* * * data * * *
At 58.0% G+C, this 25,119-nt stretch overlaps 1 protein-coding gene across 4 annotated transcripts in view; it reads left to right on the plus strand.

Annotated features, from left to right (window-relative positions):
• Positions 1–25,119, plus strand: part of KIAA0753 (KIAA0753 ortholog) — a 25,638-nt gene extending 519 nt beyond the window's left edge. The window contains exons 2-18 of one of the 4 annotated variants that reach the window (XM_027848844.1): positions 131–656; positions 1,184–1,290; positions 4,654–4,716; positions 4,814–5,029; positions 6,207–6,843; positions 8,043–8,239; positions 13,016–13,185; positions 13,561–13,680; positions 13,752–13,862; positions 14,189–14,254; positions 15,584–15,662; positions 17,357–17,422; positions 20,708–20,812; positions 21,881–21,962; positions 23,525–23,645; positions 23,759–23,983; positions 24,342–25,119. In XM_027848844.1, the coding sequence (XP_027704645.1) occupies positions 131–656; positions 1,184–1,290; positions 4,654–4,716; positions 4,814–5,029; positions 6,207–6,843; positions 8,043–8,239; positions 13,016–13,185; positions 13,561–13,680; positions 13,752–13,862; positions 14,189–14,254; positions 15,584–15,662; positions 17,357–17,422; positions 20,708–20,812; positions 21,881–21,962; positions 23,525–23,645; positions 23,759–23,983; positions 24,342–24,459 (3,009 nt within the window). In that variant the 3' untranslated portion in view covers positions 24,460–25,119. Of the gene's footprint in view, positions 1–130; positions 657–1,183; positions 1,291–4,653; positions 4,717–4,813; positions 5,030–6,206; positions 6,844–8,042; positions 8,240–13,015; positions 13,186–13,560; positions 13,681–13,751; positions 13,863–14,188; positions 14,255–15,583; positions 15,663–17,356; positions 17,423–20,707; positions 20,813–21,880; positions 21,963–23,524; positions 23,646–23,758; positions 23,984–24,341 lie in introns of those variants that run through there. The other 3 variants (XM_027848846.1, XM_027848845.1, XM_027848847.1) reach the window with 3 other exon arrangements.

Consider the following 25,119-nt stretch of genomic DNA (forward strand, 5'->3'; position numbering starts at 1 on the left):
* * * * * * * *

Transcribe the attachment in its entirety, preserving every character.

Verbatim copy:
At 58.0% G+C, this 25,119-nt stretch overlaps 1 protein-coding gene across 4 annotated transcripts in view; it reads left to right on the plus strand.

Annotated features, from left to right (window-relative positions):
• Positions 1–25,119, plus strand: part of KIAA0753 (KIAA0753 ortholog) — a 25,638-nt gene extending 519 nt beyond the window's left edge. The window contains exons 2-18 of one of the 4 annotated variants that reach the window (XM_027848844.1): positions 131–656; positions 1,184–1,290; positions 4,654–4,716; positions 4,814–5,029; positions 6,207–6,843; positions 8,043–8,239; positions 13,016–13,185; positions 13,561–13,680; positions 13,752–13,862; positions 14,189–14,254; positions 15,584–15,662; positions 17,357–17,422; positions 20,708–20,812; positions 21,881–21,962; positions 23,525–23,645; positions 23,759–23,983; positions 24,342–25,119. In XM_027848844.1, the coding sequence (XP_027704645.1) occupies positions 131–656; positions 1,184–1,290; positions 4,654–4,716; positions 4,814–5,029; positions 6,207–6,843; positions 8,043–8,239; positions 13,016–13,185; positions 13,561–13,680; positions 13,752–13,862; positions 14,189–14,254; positions 15,584–15,662; positions 17,357–17,422; positions 20,708–20,812; positions 21,881–21,962; positions 23,525–23,645; positions 23,759–23,983; positions 24,342–24,459 (3,009 nt within the window). In that variant the 3' untranslated portion in view covers positions 24,460–25,119. Of the gene's footprint in view, positions 1–130; positions 657–1,183; positions 1,291–4,653; positions 4,717–4,813; positions 5,030–6,206; positions 6,844–8,042; positions 8,240–13,015; positions 13,186–13,560; positions 13,681–13,751; positions 13,863–14,188; positions 14,255–15,583; positions 15,663–17,356; positions 17,423–20,707; positions 20,813–21,880; positions 21,963–23,524; positions 23,646–23,758; positions 23,984–24,341 lie in introns of those variants that run through there. The other 3 variants (XM_027848846.1, XM_027848845.1, XM_027848847.1) reach the window with 3 other exon arrangements.

Consider the following 25,119-nt stretch of genomic DNA (forward strand, 5'->3'; position numbering starts at 1 on the left):